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John Mauldin's Outside the Box

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  • A Limited Central Bank

    This week’s Outside the Box is unusual, even for a letter that is noted for its unusual offerings. It is a speech from last week by Charles I. Plosser, President of the Federal Reserve Bank of Philadelphia at (surprisingly to me) the Cato Institute’s 31st Annual Monetary Conference, Washington, DC.

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  • Hoisington Quarterly Review and Outlook

    The "Quarterly Review and Outlook" from Hoisington Investment Management is one of the most significant pieces that crosses my desk – I try and drop everything else as soon as possible. This quarter's is no exception. The authors, Dr. Lacy Hunt and Van Hoisington, get right down to brass tacks with their opening sentence: "As the U.S. economy enters 2012, the gross government debt-to-GDP ratio stands near 100%." They cite an influential 2010 historical study of high-debt-level economies around the world, by Professors Kenneth Rogoff and Carmen Reinhart, that concluded that when a country's gross government debt rises above 90% of GDP, "median growth rates fall by one percent, and average growth falls considerably more."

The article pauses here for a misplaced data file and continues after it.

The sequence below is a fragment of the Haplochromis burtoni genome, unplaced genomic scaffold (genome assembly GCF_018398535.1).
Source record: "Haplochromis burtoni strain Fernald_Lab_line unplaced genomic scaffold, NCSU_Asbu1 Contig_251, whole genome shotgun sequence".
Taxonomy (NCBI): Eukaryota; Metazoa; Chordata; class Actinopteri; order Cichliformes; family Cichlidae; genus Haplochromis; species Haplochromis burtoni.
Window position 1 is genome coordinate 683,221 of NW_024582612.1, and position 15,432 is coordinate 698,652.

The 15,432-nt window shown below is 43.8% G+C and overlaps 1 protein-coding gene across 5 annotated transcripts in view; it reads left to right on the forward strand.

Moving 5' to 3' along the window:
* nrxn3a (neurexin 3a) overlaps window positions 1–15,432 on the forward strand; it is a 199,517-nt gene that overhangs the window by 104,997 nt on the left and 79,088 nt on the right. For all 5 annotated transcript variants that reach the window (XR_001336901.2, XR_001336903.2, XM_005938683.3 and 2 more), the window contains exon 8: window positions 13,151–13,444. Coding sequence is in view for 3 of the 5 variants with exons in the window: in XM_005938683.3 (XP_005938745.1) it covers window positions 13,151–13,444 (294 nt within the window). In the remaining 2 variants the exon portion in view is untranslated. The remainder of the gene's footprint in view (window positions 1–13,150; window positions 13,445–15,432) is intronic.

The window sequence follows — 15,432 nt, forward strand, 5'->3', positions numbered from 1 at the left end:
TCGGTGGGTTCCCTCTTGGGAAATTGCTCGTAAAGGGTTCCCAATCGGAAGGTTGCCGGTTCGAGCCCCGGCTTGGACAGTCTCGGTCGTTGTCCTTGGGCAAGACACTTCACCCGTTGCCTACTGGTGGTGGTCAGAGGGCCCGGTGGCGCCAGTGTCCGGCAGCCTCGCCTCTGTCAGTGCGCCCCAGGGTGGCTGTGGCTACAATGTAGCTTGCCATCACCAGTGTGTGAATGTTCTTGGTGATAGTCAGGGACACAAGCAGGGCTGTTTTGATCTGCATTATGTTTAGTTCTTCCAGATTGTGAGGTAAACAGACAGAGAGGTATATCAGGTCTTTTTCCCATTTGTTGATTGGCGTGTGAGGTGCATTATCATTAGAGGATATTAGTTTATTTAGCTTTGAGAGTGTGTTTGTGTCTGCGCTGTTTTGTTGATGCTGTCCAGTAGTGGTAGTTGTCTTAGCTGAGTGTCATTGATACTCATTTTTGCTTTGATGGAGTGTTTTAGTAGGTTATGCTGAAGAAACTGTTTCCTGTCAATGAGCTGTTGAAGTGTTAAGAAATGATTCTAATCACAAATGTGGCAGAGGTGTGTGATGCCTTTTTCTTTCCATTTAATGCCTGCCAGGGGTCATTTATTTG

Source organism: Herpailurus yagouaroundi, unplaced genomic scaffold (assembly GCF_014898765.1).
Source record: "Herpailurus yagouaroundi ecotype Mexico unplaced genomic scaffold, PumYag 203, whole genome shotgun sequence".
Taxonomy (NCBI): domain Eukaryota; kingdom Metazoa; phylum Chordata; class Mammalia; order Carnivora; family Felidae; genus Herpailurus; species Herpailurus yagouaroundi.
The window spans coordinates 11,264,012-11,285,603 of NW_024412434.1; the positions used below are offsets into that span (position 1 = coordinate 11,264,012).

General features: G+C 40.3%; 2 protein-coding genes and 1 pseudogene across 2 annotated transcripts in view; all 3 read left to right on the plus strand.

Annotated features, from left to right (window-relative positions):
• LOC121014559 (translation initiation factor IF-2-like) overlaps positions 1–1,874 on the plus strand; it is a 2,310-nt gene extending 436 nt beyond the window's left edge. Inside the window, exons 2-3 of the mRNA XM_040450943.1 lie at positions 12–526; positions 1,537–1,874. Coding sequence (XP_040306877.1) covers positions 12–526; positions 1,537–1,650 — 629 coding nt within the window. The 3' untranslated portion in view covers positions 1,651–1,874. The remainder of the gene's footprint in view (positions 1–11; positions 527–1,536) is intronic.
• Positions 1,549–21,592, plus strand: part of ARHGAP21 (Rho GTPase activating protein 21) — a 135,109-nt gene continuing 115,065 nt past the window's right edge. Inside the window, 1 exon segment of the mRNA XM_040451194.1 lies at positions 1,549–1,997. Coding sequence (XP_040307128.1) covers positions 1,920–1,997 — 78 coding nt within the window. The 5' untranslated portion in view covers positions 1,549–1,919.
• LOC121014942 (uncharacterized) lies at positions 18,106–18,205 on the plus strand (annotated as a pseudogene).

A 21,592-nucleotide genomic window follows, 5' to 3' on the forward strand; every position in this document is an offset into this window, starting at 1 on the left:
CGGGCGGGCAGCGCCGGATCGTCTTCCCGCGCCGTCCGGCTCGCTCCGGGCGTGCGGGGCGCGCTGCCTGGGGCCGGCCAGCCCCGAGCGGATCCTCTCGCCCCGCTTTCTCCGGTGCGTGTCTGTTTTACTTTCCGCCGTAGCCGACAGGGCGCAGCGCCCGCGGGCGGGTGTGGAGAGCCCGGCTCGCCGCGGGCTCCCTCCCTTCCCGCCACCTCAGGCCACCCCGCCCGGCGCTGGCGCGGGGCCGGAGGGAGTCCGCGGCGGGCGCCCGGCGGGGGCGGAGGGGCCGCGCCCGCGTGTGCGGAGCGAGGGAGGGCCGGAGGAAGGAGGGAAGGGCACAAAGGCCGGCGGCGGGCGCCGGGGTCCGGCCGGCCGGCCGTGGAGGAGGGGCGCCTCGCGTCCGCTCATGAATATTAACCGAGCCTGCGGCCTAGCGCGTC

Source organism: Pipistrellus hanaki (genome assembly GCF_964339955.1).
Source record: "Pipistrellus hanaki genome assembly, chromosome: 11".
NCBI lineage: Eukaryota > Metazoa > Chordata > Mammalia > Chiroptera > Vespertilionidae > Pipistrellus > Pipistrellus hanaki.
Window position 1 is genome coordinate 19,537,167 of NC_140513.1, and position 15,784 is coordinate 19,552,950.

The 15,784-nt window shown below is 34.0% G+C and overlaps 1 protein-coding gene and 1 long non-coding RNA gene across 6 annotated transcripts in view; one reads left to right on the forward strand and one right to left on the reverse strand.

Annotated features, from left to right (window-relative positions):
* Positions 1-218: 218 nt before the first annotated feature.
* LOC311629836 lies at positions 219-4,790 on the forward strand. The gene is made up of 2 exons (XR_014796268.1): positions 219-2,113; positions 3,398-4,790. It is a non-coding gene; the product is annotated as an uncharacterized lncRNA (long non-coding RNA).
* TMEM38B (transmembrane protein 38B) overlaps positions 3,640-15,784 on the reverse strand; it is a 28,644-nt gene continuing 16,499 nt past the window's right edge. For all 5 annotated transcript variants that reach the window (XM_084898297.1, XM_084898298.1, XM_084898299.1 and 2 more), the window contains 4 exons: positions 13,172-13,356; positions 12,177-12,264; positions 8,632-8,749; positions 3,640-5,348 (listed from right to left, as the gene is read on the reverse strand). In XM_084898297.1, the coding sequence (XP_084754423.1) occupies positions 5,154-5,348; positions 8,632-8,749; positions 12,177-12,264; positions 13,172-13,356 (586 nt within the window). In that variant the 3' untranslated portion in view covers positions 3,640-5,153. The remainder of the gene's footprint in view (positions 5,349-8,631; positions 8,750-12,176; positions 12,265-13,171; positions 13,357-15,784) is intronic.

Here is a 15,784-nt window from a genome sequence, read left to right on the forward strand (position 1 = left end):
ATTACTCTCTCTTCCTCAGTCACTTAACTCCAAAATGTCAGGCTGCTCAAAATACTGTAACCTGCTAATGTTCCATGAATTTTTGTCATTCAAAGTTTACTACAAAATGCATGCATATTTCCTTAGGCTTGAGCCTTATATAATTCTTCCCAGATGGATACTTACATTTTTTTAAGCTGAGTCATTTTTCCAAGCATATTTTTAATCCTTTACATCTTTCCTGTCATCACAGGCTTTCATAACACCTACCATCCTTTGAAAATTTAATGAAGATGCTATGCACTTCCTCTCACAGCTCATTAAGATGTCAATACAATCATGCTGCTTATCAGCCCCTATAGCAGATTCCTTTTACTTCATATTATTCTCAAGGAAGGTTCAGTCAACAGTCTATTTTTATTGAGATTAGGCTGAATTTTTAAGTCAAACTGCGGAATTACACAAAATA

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  • GaveKal Five Corners

    This week we look at some mostly bullish analysis from my friends at GaveKal for the Outside the Box. Much of the letter is devoted to looking at why Europe may fare better than many think (which will make uber-European bull David Kotok happy to read!). But be very sure to read the last page as Steve Vannelli analyzes the latest speculation about the Fed and quantitative easing. All those calling for QE2 may not actually do what they think it will. His conclusion?